Studded vs non-studded Nokian LT2/3 - calling fellow northerners & Canadians

Jwestpro

Explorer
Northern folks with yrs of experience using true winter tires and studded on HD vehicles (not sedans/cars) I would like your use experience and opinion on choosing studded vs non-studded of same model. For example Nokian offers several models in both versions. I have used the LT2 studded a couple seasons and in the narrow 245/75-17 it provides incredible tracking through the slop as well as great traction on hard pack due to the increased ground pressure from it's narrow width.

I am considering a new set and am biting on the marketing of their even better new stud tech in the LT3. Now they are also making it in an almost ideal size of 265/70-18 though it would be giving up some of the narrow benefits of the above profile. 1" on width while gaining ground clearance but honestly, the clearance is not an issue because there's so much to begin with and when the snow is deep, it's generally just too deep regardless.

As for the idea of super wide tundra type flotation, I don't think that's going to happen on my 7400 lb lr3 with it's inability to fit a huge width tire anyway. Plus, in the US you're not out on Iceland type terrain anyway.


Main question here is studs vs not.

I have the luxury of using different vehicles for different outings such that a the studded vehicle wouldn't need to be used to go out around the low lands on daily basis and would be left parked for use only when traveling into the mtns and/or during storms or on a north/winter specific trip. For people who live somewhere less fluctuating that can be hard to understand. In Seattle area you can stay out of snow all winter honestly unless there's a freak lowland storm or you can drive in it every weekend or the whole time on a trip north/inland to BC, Idaho, etc.


If you want to post that you love Blizzacks or don't see the need for studs, just don't post.
 

billiebob

Well-known member
Todays winter tires are sooo good studs are not an advantage. In many cases, like dry pavement studs offer worse traction.
I'd go studless and not worry about having to remove them if you live were studs are illegal from April thru November.

Go skinny, not wide, floatation is the last thing you want thru slush and standing water.
 

Jwestpro

Explorer
They don’t help much. And are noisy and make dry traction poor.
LOL says someone who's never lived in northern climes ? (EDIT: well fuk, you're in Calgary..?? They DO help when conditions are right) Maybe you've never driven with them in the conditions they are designed for but when it's hard pack and icy, there is no comparison to the non-studded option.

The Nokian version are actually less noisy than a mud terrain. There is a big difference b/n the Nokian design and other crap out there in regard to dry traction and noise. However, I am considering getting non-studded for wider range of use on longer trips.
 

Jwestpro

Explorer
Try again.
Ok, post your actual experience, not just some off the cuff opinion. I've used both, studs absolutely help when conditions are correct. When dry but winter, it seems one should be a bit slower anyway. I'm leaning toward non-stud but I'm not a fan of blanket posts like "don't help much".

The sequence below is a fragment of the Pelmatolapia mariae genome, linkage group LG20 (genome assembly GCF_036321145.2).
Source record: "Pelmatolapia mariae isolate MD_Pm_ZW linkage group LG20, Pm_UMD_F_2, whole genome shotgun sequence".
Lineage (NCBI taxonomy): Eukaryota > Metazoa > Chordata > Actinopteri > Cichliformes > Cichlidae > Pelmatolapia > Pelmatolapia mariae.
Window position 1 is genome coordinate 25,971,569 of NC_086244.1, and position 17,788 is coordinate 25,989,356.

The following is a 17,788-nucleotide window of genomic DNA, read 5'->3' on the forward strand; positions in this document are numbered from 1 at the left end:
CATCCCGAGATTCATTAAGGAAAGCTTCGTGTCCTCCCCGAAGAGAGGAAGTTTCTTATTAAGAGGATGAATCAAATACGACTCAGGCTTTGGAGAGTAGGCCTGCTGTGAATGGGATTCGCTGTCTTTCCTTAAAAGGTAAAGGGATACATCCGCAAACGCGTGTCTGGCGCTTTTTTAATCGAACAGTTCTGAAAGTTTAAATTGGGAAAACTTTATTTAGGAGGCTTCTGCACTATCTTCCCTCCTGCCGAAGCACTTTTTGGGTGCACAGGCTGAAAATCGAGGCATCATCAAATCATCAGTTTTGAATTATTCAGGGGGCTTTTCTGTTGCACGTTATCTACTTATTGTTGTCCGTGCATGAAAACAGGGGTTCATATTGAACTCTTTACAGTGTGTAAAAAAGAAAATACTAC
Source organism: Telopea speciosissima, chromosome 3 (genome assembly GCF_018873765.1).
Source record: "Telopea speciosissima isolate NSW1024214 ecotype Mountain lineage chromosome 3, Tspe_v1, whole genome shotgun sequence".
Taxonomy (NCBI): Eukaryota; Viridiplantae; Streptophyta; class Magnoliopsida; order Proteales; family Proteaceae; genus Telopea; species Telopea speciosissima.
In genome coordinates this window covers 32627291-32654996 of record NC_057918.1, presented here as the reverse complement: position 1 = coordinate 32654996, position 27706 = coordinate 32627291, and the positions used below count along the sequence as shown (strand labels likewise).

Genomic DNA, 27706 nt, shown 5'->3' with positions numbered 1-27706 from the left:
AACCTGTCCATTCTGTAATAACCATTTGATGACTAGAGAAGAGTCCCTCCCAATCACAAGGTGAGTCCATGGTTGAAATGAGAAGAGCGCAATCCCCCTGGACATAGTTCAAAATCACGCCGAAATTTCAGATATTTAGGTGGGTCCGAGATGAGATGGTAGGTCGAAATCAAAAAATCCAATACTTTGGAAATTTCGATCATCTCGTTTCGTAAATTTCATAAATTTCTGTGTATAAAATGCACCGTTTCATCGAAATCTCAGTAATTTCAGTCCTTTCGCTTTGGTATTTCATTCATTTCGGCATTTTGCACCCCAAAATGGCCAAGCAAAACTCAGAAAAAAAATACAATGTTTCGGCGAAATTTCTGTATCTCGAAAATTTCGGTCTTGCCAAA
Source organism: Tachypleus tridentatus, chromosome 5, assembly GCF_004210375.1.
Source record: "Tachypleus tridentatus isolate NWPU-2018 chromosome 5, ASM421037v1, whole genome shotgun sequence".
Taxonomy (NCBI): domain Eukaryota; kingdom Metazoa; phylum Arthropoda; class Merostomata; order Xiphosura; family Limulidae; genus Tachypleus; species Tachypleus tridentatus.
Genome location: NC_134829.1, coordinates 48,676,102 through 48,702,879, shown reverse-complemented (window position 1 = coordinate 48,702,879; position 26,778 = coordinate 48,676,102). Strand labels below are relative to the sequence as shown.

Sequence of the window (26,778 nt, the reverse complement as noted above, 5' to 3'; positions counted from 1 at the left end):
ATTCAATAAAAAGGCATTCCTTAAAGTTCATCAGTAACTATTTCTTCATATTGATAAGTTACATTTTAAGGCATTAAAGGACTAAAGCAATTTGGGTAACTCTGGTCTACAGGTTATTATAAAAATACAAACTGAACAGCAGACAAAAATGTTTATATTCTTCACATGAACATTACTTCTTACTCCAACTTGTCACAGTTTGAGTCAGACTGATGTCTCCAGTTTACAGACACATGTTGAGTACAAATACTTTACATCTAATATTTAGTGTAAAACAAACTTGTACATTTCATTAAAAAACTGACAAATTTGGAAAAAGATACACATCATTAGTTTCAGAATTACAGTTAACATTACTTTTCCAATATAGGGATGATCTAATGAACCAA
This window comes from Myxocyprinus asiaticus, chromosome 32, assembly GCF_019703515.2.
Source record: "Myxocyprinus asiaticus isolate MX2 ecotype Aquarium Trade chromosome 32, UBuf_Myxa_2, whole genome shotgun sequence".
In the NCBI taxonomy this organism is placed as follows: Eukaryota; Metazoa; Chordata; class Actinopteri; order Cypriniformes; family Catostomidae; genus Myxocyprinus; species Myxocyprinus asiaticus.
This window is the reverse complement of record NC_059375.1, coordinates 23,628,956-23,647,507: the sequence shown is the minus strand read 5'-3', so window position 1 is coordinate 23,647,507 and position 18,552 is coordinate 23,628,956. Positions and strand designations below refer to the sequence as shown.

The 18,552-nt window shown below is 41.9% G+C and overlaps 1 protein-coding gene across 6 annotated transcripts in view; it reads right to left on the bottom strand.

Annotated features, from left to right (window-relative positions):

billiebob

Well-known member
you've never driven with them in the conditions they are designed for but when it's hard pack and icy, there is no comparison to the non-studded option.
lol ... you are thinking about studded tires 40 years ago. todays winter tires are excellent. The trade off for better ice traction 1% of the time vs worse dry traction 50% of the time makes studless the clear winner....

oh you are right tho, what would a Canadian living in the Kootenays know. We only got 14" of snow last night.

Experience studded vs studless
The Subaru Legacy 3.6R we just sold ran studded tires for 4 years.
The Subaru we just bought is on the same Nokian Tires without studs.
From experience..... studless IS better.

ps, Red90 has even better experience since Calgary can go from 40 below to 10 above overnite... and back to 40 below the next day called a Chinook.

We Canadians tend to shoot from the hip eh.

78376775_2608219645891717_1642408520626208768_n.jpg

That was fun 😂
 
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Red90

Adventurer
Yep. I own a variety of cars and drive them side by side in the same conditions. You can see how different tires behave. I’ve driven modern studded and studless back to back. The difference is not enough to justify the bad dry traction and noise. On top of that they wear out faster than the tread so tire life is poor.

If we are talking off road then V bar chains are the only way to go.
 

Nathansharkey80

Active member
Studded are better when the weather is minus 20 degrees or colder and you are driving on ice. If it is about snow, studded or non-studded are the same. If it is ice and the weather is warmer than minus 20, then studded and a true modern winter tire are the same.


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billiebob

Well-known member
Studded are better when the weather is minus 20 degrees or colder and you are driving on ice. If it is about snow, studded or non-studded are the same. If it is ice and the weather is warmer than minus 20, then studded and a true modern winter tire are the same.


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I respectfully disagree, studs only work on warm ice. At -20 pure rubber winter tires are better. Ice is as hard as steel at -20 and steel on steel is slipperier than rubber on steel.... or ice.... But that is not to say studs are ever better than the new studless winter tires today.
 
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